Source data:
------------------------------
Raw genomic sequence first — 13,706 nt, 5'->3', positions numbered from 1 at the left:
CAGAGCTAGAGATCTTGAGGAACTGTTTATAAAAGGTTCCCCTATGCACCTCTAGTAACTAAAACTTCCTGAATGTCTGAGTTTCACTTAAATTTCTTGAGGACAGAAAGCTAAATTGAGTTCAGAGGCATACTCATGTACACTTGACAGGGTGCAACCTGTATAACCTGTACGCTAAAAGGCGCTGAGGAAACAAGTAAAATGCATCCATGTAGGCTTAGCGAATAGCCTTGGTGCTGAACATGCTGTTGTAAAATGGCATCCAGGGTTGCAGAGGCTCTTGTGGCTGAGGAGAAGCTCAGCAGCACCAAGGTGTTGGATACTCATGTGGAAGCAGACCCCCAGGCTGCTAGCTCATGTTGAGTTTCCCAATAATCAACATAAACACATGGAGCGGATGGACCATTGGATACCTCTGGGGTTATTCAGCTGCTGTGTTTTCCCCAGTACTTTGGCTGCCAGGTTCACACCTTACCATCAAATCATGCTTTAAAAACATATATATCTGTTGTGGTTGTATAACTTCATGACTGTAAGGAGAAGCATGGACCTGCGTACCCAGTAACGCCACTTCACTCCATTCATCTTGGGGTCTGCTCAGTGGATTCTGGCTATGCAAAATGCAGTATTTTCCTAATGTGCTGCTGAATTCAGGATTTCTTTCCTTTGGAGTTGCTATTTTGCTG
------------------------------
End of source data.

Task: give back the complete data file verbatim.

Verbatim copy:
Raw genomic sequence first — 13,706 nt, 5'->3', positions numbered from 1 at the left:
CAGAGCTAGAGATCTTGAGGAACTGTTTATAAAAGGTTCCCCTATGCACCTCTAGTAACTAAAACTTCCTGAATGTCTGAGTTTCACTTAAATTTCTTGAGGACAGAAAGCTAAATTGAGTTCAGAGGCATACTCATGTACACTTGACAGGGTGCAACCTGTATAACCTGTACGCTAAAAGGCGCTGAGGAAACAAGTAAAATGCATCCATGTAGGCTTAGCGAATAGCCTTGGTGCTGAACATGCTGTTGTAAAATGGCATCCAGGGTTGCAGAGGCTCTTGTGGCTGAGGAGAAGCTCAGCAGCACCAAGGTGTTGGATACTCATGTGGAAGCAGACCCCCAGGCTGCTAGCTCATGTTGAGTTTCCCAATAATCAACATAAACACATGGAGCGGATGGACCATTGGATACCTCTGGGGTTATTCAGCTGCTGTGTTTTCCCCAGTACTTTGGCTGCCAGGTTCACACCTTACCATCAAATCATGCTTTAAAAACATATATATCTGTTGTGGTTGTATAACTTCATGACTGTAAGGAGAAGCATGGACCTGCGTACCCAGTAACGCCACTTCACTCCATTCATCTTGGGGTCTGCTCAGTGGATTCTGGCTATGCAAAATGCAGTATTTTCCTAATGTGCTGCTGAATTCAGGATTTCTTTCCTTTGGAGTTGCTATTTTGCTG